They Came to Rob Las Vegas (ABC general release, 'A') I Love You, Alice B. Toklas (Warner, 'X') The first shot of They Came to Rob Las Vegas is one of the traditionalist ones in movies: man on the run, splashing about in the swamps, with the posse on his trail and the chain gang, or the penitentiary, or whatever they keep in those pArts these days, behind him. Once safely restored to crime, Gino turns out to be monotonously concerned with carrying on where he left off: robbing an armoured van as they used to do it in the good old days. And the first real sign that this thriller is looking at things a little differently comes with the hijacking sequence. The van lets down its steel defences, while a guard in a seated cabin radios the police; and as its TV camera scans the street, a machine-gun, apparently untouched by human hand, blasts the pavements. Freez- ingly, the camera pulls back, to show van, attack cars, police cars, and poor old dead gangsters spread out in neat geometric patterns over the concrete.
They Came to Rob Las Vegas carries the dehumanised thriller to a rather splendid ulti- mate. Dead Gino's brother, a cool youth named Tony (Gary Lockwood), decides to crack the armoured van problem—not for anything as
basic as the cash, of course, but in lunatic memory of Gino. While he is laying his plans, the film has some curt asides about the glori- fication of money—ordinary bank customers shoved aside as quivering guards, armed to the teeth, escort the sacred cash boxes on their way, so that the routine of cash transfer looks like some ferocious, neurotic dream. To twist the plot, a rather wild Treasury agent (Jack Palance) is meanwhile stalking Big Daddy of the armoured van company (Lee J. Cobb). But Tony's hipster gang gets the better of every- one, hijacking the mobile fortress out in the Nevada desert and whisking it off to a grotesque hide-out under the sand.
Wisely, there is none of the usual documen- tary lingering over preparations. Take it err leave it, this weird and slightly megalomaniac production invents a preposterous plot and goes bald-headedly at it in terms of cars, helicopters, tear-gas, Tv screens, police sirens, flame- throwers, patterns of people and objects sprayed over the desert in the hard sunlight. Dialogue, fittingly enough, might be written by an off-form computer with a way of jumbling its clichés. But the gadgets are no longer quite the childish fun they used to be in the 007 days: all that anonymous, destructive para- phernalia is really rather ominous.
The intriguing point, though, is that although the film is in English, of a sort, is set in America (if by no means entirely filmed there), and to the casual glance could pass for the native product, it is actually the work of one of those complicated four-country European consortia. Direction is by Antonio Isasi, a Spaniard with an accurate, thriller-trained eye for baroque grouping, and a swaggering hand with a cliché. After the Italian Western, it seems that now Hollywood can't even call its thrillers its own. And even though the view of the mechanised desert, a place made for murders, isn't exactly novel, They Came to Rob Las Vegas (they never do, by the way) catches it at some oblique angles: un-American movie- making, to the most American of patterns.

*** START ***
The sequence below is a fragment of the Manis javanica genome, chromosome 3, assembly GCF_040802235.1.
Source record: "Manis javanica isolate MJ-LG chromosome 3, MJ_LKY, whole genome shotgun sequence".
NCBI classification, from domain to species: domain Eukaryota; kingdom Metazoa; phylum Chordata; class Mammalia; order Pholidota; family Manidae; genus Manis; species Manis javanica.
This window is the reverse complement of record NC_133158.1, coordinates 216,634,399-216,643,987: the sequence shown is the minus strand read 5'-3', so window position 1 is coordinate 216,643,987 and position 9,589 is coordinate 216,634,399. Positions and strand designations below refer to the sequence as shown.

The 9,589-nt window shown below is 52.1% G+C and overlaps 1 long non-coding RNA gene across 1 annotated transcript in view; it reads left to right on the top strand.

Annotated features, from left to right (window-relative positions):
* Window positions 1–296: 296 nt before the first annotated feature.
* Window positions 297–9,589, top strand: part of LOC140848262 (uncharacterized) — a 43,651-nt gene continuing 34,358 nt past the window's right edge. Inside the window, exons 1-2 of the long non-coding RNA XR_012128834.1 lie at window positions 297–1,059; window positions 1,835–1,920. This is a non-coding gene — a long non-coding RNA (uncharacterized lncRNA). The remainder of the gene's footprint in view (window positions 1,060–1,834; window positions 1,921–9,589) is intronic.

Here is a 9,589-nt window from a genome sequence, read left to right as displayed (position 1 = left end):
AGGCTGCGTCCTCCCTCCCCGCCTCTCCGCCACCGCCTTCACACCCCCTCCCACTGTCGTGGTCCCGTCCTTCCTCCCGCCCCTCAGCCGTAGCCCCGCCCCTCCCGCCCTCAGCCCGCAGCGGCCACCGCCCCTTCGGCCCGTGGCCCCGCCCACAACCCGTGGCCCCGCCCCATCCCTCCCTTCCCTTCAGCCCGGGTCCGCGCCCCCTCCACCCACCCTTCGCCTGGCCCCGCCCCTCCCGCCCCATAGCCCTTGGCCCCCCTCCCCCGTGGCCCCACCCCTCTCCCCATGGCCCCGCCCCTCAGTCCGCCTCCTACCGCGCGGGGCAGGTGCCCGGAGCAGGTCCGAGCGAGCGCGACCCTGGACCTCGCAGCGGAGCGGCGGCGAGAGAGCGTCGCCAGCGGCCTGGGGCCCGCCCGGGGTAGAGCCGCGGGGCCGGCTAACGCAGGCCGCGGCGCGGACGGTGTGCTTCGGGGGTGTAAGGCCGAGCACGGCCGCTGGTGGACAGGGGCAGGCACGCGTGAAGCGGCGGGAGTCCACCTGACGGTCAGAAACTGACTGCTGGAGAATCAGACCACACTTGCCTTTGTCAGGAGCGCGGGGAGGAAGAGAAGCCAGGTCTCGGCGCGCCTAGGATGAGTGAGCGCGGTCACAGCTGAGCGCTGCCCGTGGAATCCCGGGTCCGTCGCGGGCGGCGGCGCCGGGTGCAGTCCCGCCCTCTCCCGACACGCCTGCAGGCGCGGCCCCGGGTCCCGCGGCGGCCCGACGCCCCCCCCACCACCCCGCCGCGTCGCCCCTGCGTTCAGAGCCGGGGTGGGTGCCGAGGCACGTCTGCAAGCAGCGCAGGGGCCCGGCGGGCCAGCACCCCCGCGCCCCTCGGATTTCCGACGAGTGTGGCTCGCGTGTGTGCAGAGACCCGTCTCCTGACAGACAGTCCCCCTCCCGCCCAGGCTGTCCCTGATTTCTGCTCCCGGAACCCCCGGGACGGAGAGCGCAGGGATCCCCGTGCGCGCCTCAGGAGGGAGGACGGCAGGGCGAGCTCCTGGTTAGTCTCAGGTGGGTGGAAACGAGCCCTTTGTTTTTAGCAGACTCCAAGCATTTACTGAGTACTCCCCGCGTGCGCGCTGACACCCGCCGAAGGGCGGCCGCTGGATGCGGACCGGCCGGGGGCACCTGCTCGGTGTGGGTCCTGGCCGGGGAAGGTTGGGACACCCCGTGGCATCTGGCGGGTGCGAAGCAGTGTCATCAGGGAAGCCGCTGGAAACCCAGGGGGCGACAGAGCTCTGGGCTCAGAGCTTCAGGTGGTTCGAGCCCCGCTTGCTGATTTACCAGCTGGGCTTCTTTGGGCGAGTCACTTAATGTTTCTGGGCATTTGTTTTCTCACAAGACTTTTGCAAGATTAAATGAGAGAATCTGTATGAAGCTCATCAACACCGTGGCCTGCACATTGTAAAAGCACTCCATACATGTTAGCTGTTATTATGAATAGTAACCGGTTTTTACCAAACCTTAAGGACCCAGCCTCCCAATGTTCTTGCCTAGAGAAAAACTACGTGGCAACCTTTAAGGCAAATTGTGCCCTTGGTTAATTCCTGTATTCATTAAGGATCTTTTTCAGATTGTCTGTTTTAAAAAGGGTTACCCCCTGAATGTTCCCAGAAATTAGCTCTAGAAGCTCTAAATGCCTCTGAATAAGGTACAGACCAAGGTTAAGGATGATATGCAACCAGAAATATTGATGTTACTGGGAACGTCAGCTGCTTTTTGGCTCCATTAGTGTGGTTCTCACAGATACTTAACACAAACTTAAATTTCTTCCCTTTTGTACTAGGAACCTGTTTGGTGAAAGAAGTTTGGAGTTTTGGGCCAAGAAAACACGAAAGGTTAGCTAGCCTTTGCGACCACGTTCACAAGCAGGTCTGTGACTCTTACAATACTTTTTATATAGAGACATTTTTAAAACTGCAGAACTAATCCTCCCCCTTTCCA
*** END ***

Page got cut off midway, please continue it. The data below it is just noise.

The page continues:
I Love You, Alice B. Toklas is basically the sort' of comedy that Hollywood always seemed to be making back in the 1940s: the story of the wanly turning worm, the mild booby hauled to the altar by some strong-willed woman who relaxes her grip just long enough for him to head at a plaintive gallop towards freedom. The difference is that Jewish family life in its more awful aspects has joined the all-American themes, so that characteristic Jewish joke. situations no longer sail under gentile colours—and, incidentally, the wedding is no longer in church but rather disconcert- ingly set up in a corner of a restaurant. And the freedom to which the booby in Hy Aver- back's film turns is old Hollywood hippy land, with everyone still wearing beads and painting their cars psychedelic and grubbing about after gurus. Peter Sellers's asthmatic, buttoned-down lawyer with the awful mother is more pleas- ing, more accurate and funnier than Peter Sellers run mad on an Alice B. Toklas hashish sweetmeat, capering about like a wilting flower ancient who has been left out in the rain. Actually, this dimly predictable comedy tries to have its hashish cake and eat it several times over, hoping no doubt to cozen its audi- ence into thinking they are seeing life, and at the same time send them away in a mood of effortless superiority to almost everyone on the screen. Miss Stein and Miss Toklas, one feels, would have found something very peremptory to say.